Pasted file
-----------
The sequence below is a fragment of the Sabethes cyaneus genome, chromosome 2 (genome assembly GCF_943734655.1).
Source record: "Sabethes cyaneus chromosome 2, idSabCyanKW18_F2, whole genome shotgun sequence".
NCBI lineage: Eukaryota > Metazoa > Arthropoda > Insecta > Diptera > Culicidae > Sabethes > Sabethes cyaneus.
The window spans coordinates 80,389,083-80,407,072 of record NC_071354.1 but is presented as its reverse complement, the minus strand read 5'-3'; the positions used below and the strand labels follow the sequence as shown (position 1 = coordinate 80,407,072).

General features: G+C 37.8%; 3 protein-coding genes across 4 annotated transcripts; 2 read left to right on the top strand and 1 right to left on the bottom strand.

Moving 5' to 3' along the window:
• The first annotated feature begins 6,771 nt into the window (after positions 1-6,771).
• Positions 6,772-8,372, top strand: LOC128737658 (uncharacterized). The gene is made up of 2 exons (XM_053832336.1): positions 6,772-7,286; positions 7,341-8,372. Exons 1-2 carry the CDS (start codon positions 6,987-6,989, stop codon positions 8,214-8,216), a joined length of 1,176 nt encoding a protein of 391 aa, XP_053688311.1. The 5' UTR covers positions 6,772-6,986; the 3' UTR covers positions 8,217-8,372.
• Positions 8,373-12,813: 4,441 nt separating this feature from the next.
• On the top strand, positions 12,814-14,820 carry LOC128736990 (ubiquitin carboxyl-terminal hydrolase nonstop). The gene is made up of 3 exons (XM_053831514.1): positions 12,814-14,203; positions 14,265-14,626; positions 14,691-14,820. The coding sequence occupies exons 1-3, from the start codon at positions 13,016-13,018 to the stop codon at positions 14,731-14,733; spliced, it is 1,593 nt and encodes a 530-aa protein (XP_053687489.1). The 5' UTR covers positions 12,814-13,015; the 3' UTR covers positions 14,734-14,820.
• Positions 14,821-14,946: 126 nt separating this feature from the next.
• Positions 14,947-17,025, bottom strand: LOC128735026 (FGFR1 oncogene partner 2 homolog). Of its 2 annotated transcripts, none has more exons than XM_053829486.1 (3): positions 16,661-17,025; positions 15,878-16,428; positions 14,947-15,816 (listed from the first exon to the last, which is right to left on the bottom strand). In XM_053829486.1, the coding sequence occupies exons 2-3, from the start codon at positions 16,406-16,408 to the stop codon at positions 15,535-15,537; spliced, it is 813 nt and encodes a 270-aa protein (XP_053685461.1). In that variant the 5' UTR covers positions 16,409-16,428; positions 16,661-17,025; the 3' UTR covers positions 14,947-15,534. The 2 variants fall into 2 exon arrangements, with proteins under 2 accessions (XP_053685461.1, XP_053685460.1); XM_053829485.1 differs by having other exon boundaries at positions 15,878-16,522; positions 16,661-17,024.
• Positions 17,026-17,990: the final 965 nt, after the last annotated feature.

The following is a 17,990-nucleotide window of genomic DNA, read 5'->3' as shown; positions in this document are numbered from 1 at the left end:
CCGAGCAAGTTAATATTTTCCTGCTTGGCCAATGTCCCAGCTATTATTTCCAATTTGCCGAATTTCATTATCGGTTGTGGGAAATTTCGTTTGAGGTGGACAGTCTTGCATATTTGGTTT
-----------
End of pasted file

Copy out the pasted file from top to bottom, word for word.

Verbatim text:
The sequence below is a fragment of the Sabethes cyaneus genome, chromosome 2 (genome assembly GCF_943734655.1).
Source record: "Sabethes cyaneus chromosome 2, idSabCyanKW18_F2, whole genome shotgun sequence".
NCBI lineage: Eukaryota > Metazoa > Arthropoda > Insecta > Diptera > Culicidae > Sabethes > Sabethes cyaneus.
The window spans coordinates 80,389,083-80,407,072 of record NC_071354.1 but is presented as its reverse complement, the minus strand read 5'-3'; the positions used below and the strand labels follow the sequence as shown (position 1 = coordinate 80,407,072).

General features: G+C 37.8%; 3 protein-coding genes across 4 annotated transcripts; 2 read left to right on the top strand and 1 right to left on the bottom strand.

Moving 5' to 3' along the window:
• The first annotated feature begins 6,771 nt into the window (after positions 1-6,771).
• Positions 6,772-8,372, top strand: LOC128737658 (uncharacterized). The gene is made up of 2 exons (XM_053832336.1): positions 6,772-7,286; positions 7,341-8,372. Exons 1-2 carry the CDS (start codon positions 6,987-6,989, stop codon positions 8,214-8,216), a joined length of 1,176 nt encoding a protein of 391 aa, XP_053688311.1. The 5' UTR covers positions 6,772-6,986; the 3' UTR covers positions 8,217-8,372.
• Positions 8,373-12,813: 4,441 nt separating this feature from the next.
• On the top strand, positions 12,814-14,820 carry LOC128736990 (ubiquitin carboxyl-terminal hydrolase nonstop). The gene is made up of 3 exons (XM_053831514.1): positions 12,814-14,203; positions 14,265-14,626; positions 14,691-14,820. The coding sequence occupies exons 1-3, from the start codon at positions 13,016-13,018 to the stop codon at positions 14,731-14,733; spliced, it is 1,593 nt and encodes a 530-aa protein (XP_053687489.1). The 5' UTR covers positions 12,814-13,015; the 3' UTR covers positions 14,734-14,820.
• Positions 14,821-14,946: 126 nt separating this feature from the next.
• Positions 14,947-17,025, bottom strand: LOC128735026 (FGFR1 oncogene partner 2 homolog). Of its 2 annotated transcripts, none has more exons than XM_053829486.1 (3): positions 16,661-17,025; positions 15,878-16,428; positions 14,947-15,816 (listed from the first exon to the last, which is right to left on the bottom strand). In XM_053829486.1, the coding sequence occupies exons 2-3, from the start codon at positions 16,406-16,408 to the stop codon at positions 15,535-15,537; spliced, it is 813 nt and encodes a 270-aa protein (XP_053685461.1). In that variant the 5' UTR covers positions 16,409-16,428; positions 16,661-17,025; the 3' UTR covers positions 14,947-15,534. The 2 variants fall into 2 exon arrangements, with proteins under 2 accessions (XP_053685461.1, XP_053685460.1); XM_053829485.1 differs by having other exon boundaries at positions 15,878-16,522; positions 16,661-17,024.
• Positions 17,026-17,990: the final 965 nt, after the last annotated feature.

The following is a 17,990-nucleotide window of genomic DNA, read 5'->3' as shown; positions in this document are numbered from 1 at the left end:
CCGAGCAAGTTAATATTTTCCTGCTTGGCCAATGTCCCAGCTATTATTTCCAATTTGCCGAATTTCATTATCGGTTGTGGGAAATTTCGTTTGAGGTGGACAGTCTTGCATATTTGGTTT